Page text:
And I had a jam with Sean Lennon once in the middle of the night. He was playing drums, and I really liked what he was doing… he had a sort of empathic glint in his eye. So I sent him “One Day (It’s Being Scheduled)”, and he sent all sorts of overdubs back. And then we removed the track that he played to, so he was the thing that was holding it together. We didn’t use any click tracks, and my timing is erratic. I have arrhythmia; I’m not something you’d normally base a track around.
So much of your career seems to be a testament to the friends you make as a working musician, the people you find to bring into the mix and bounce off of.
Well yes – I guess the longer you last, the more people you know. Though you can also shed people – you can find people you don’t want to work with again, or you can fall out with people, or they can fall out with you. My address book isn’t the same as it was twenty years ago.
But it’s a good one – Nick Lowe, Peter Buck, Scott McCaughey, Gillian Welch and David Rawlings, Andy Partridge, Johnny Marr…
They’ve also been around a long time. Their address books have probably gotten larger, too. [But] they’re different sorts of people. Peter Buck… Johnny Marr is in lots of ways his British equivalent. They’re guitarists who came to prominence with vocalists who didn’t play. That ‘80s indie version of Mick and Keith. So as soon as The Smiths were over, Johnny was out playing with people. He likes to rove around. And Peter, though he’s shyer as a person, played with us, and The Replacements.
They’re used to working in a supportive or collaborative capacity, both of them.
I think that’s it. I think I attract different side-people. Andy Partridge is [one of the only ones] who’s another songwriter. Hopefully if we’re both still around next year, we’ll resume, and carry on doing some more stuff in his shed in Swindon. When we get going, we work very fast. He’s the only person I can write songs with. They’re kind of cerebral songs, they’re not all that full of emotion.
I’m curious as to what the division of labor is like in that arrangement.
It’s line by line. And I find that we can only do it because we’re not gonna go out on tour. We’re not going to have an alpha dog competition. We’ve got different territories – Andy never tours; I live by it. He also, in his day, had hits. He was on Top of the Pops. I was never in that league. I was a small, British indie guy. XTC reached far more people than the Soft Boys ever did. But now in our 50s and 60s, and heading over the waterfall of 70, all that rather evens out. It doesn’t matter so much.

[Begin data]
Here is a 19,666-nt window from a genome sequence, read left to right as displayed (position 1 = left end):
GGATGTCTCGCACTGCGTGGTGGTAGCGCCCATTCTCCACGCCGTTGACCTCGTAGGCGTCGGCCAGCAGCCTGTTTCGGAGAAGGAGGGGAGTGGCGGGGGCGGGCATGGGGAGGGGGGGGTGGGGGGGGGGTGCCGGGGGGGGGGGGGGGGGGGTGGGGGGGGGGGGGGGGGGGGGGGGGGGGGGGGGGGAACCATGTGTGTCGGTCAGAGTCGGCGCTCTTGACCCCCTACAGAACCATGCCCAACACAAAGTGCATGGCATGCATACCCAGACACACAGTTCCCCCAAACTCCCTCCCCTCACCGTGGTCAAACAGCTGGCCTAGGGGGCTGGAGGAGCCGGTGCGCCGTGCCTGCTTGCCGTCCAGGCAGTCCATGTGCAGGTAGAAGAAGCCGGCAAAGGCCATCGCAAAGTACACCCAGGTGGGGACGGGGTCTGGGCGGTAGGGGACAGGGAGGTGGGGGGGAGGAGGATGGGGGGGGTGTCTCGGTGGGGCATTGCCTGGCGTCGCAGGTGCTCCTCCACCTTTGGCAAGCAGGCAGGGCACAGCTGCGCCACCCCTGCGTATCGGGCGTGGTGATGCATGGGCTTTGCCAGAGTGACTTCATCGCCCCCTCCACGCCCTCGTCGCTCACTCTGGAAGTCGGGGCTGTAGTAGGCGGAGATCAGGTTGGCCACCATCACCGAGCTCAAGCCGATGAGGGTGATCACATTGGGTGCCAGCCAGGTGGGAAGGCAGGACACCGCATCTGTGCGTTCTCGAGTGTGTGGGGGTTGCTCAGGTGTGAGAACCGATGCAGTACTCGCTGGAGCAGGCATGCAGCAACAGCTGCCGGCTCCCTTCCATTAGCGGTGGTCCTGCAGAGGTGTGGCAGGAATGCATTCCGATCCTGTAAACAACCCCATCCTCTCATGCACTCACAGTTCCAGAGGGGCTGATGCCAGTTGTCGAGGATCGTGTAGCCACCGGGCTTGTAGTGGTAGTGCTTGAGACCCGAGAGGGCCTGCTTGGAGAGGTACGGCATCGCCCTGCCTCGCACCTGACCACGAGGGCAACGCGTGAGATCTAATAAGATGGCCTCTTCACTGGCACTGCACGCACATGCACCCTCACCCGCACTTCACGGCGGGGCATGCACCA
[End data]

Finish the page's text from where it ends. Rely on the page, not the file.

Right. You’ve both become sort of institutions in a way. The audience has grown, the cult is devoted.
We’re all historic figures. I mean, it’s not like I’m working with Harry Styles. The people you’ve mentioned are basically in museums, though they’re extremely active. We all work, but we’re all in the history books, even the Soft Boys. You’ll find Soft Boys badges in exhibitions of punk.
VIDEO: The Soft Boys “I Wanna Destroy You”
Have you felt much of a sense of evolution, over the course of your career?
I think what people like about me is that I’m fairly consistent. I don’t really add new sounds to the mix. It’s not that I don’t mean to, I just don’t. I basically like a certain flavor of music, most of which came out between 1965 and 1970. Not exclusively – I liked David Bowie and Roxy Music. [But] what really got to me in terms of sound was sort of between Bert Jansch and the Incredible String Band. The British stoner folkies. And Bob Dylan, the tree from which all branches extend. And then the Beatles and the Byrds, all that clanging electric sound. I came out of that crucible as a 14-year-old kid.
I might’ve made more of a name for myself if I’d walked away from it. If I’d said, “well, I sound too much like Syd Barrett. Double-tracking is too much [like] John Lennon,” or whatever. The thing is, that’s the sound I like! I want to sound like Syd Barrett fronting the Beatles. I would file my records and the Soft Boys’ records in the part of the record shop that goes ‘clangy 1960s psychedelia’. If people are still listening to this stuff in a hundred years’ time – which they will be unless the whole thing goes down, which it may very likely do. The test will be, once the protagonists can no longer play. Once Robert Plant has hung up his last mic and Paul McCartney’s finally shuffled away.